Director/Executive Producer Ava DuVernay (center) on the set of SELMA, from Paramount Pictures, Pathé, and Harpo Films.
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Documentary Double-Bill: Ava Duvernay’s 13th

Director/Executive Producer Ava DuVernay (center) on the set of SELMA, from Paramount Pictures, Pathé, and Harpo Films. SEL-09411 selma-ava-duvernay1

13th takes its name from the amendment to the United States Constitution introduced in 1865, which abolished slavery and any form of involuntary service. Except for as punishment for a crime. In this feature-length documentary, Ava DuVernay explores the possibility that this loophole simply makes way for further centuries of a new kind of racism, given the fact that there are more African Americans incarcerated in US prisons today, than there were slaves in the 1850s.

As the director of the honest (and sometimes graphic) Martin Luther King biopic Selma, it’s no surprise that DuVernay does not hold back in calling out the flawed, racially motivated judicial system in America, where a shocking 1 in 3 black men will be behind bars at some point in their life. The anger is clear, and it’s justified; as we watch footage of Eric Garner, Mike Brown and Trayvon Martin, we wonder how the most powerful country in the world could let this happen. DuVernay hits us with facts right from the opening scene, as Obama tells us that America contains 5% of the world’s population, yet holds 25% of the world’s prisoners.

Sometimes the facts are halted; we simply see images. Graphic clips of public lynchings, Emmett Till,  KKK members. The soundtrack of empowering black artists, including Public Enemy and Nina Simone perfectly frames the narrative, the lyrics on the screen forcing you to feel their anger and pain. The historians and professors who narrate the film explain America’s racist past in a way which is easy to understand, but hard to digest.

Essentially, the documentary works with a timeline which begins at the abolition of slavery, transcending through the multiple complications surrounding race in the US (including the ignition of the Black Lives Matter movement), and concluding with the bizarre circumstances in which America has been placed leading up to this year’s election. The multiple narrators describe a plethora of different issues surrounding race in culture and politics, from Birth of a Nation sparking a rebirth of the Klu Klux Klan, to Richard Nixon’s advisor admitting that the 1970s War on Drugs was fundamentally a war on African-American communities. With every hard-hitting fact, the issue becomes harder and harder to ignore. And if the film ever feels too long, it’s because there is simply too much to discuss.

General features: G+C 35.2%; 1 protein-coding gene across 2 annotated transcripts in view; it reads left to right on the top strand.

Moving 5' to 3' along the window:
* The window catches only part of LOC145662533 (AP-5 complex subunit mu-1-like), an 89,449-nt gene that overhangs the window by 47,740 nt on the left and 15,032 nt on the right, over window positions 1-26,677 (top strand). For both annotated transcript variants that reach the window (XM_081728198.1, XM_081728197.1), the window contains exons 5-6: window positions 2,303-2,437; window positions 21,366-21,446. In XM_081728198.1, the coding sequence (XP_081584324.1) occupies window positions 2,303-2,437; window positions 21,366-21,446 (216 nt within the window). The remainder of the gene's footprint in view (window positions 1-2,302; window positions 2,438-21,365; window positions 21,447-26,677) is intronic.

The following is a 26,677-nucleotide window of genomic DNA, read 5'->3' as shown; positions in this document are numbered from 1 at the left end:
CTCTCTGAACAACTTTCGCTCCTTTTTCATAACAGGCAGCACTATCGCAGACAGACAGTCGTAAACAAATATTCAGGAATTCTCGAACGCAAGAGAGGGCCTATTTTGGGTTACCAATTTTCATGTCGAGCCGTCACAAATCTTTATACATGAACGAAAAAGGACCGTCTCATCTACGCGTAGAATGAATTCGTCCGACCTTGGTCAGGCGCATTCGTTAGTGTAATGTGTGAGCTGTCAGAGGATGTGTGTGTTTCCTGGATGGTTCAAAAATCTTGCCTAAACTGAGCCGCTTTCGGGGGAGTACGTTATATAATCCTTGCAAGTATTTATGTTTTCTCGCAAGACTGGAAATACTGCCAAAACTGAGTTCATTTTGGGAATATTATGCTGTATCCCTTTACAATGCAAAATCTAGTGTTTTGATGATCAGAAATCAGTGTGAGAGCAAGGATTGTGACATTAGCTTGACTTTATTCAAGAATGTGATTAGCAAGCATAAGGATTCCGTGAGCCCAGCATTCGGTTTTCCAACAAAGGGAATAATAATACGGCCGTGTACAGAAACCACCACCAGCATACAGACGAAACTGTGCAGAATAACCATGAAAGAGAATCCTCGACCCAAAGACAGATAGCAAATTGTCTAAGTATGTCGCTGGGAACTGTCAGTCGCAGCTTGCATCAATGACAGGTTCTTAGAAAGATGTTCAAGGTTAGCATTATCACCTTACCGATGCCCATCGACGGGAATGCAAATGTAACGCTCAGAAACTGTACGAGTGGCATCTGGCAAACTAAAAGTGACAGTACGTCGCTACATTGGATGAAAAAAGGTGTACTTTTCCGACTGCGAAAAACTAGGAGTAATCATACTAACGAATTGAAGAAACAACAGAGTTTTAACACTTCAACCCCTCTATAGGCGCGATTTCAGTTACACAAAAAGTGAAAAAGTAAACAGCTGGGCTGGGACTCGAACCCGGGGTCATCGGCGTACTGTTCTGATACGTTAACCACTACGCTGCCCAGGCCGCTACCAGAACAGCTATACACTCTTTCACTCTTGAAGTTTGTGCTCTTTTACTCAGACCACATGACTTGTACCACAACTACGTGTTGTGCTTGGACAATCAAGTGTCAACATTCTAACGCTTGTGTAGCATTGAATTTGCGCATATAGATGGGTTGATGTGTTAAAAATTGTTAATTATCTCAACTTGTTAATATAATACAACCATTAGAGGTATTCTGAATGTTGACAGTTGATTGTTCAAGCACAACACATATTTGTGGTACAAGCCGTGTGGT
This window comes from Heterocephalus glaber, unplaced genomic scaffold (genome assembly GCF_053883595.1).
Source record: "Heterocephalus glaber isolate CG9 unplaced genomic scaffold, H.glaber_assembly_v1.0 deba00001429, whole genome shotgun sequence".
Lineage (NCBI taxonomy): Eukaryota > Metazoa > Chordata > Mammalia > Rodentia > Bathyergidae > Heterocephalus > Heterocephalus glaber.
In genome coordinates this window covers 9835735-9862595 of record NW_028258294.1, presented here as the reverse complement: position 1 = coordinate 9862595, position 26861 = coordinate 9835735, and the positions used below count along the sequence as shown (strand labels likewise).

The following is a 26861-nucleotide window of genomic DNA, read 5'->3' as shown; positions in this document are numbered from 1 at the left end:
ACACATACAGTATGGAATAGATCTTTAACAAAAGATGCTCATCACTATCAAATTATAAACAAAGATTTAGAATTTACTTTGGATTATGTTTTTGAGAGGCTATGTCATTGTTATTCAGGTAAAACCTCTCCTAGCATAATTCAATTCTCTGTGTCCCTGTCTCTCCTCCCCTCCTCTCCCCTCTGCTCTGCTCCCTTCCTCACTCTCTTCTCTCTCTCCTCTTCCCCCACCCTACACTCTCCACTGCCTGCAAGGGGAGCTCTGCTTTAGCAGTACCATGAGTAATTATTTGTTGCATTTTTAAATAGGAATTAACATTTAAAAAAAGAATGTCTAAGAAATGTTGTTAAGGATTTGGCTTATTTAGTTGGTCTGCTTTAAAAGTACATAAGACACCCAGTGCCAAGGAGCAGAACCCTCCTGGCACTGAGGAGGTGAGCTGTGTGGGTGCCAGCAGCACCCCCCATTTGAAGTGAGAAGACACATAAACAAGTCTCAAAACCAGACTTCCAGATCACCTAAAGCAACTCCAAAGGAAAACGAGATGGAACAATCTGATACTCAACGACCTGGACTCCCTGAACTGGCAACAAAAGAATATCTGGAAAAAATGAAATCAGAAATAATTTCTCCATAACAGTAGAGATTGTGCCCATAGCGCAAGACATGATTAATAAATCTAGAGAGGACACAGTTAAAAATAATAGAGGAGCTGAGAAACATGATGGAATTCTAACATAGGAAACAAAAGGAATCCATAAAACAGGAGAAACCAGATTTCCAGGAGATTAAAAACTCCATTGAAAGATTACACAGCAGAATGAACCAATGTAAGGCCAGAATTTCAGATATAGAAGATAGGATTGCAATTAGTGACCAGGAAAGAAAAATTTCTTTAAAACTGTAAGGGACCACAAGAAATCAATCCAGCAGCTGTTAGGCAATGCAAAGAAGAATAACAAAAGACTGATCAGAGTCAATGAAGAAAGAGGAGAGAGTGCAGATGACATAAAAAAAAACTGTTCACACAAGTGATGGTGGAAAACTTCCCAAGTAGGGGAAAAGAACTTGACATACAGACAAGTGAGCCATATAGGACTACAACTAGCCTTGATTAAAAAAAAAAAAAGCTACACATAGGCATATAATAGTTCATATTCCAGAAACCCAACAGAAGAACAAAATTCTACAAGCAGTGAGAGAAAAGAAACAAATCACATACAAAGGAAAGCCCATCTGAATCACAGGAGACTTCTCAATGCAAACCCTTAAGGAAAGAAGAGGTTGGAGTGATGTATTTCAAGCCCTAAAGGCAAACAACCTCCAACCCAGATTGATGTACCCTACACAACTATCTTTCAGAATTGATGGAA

Later in the film, a particularly distressing montage contrasts clips from Trump’s rallies with images of racial abuse from the years of segregation, seen here:

We may be used to the candidate’s hate speech at this point, but it’s important, if not depressing, to put it into the context that DuVernay presents. When you compare the behaviour of Trump’s supporters now to the behaviour of white supremacists in the 50s and 60s, it is definitely not world’s apart.

13th helps its audience to understand that while we may feel as though racism, slavery and segregation are terms from the past, these are very real issues that are still prevalent today. DuVernay’s doc should be essential viewing for anyone learning about black history, incarceration, or the current Black Lives Matter movement. It may be difficult to hear the facts, but it is important that we listen, in order to ensure we won’t regress. 

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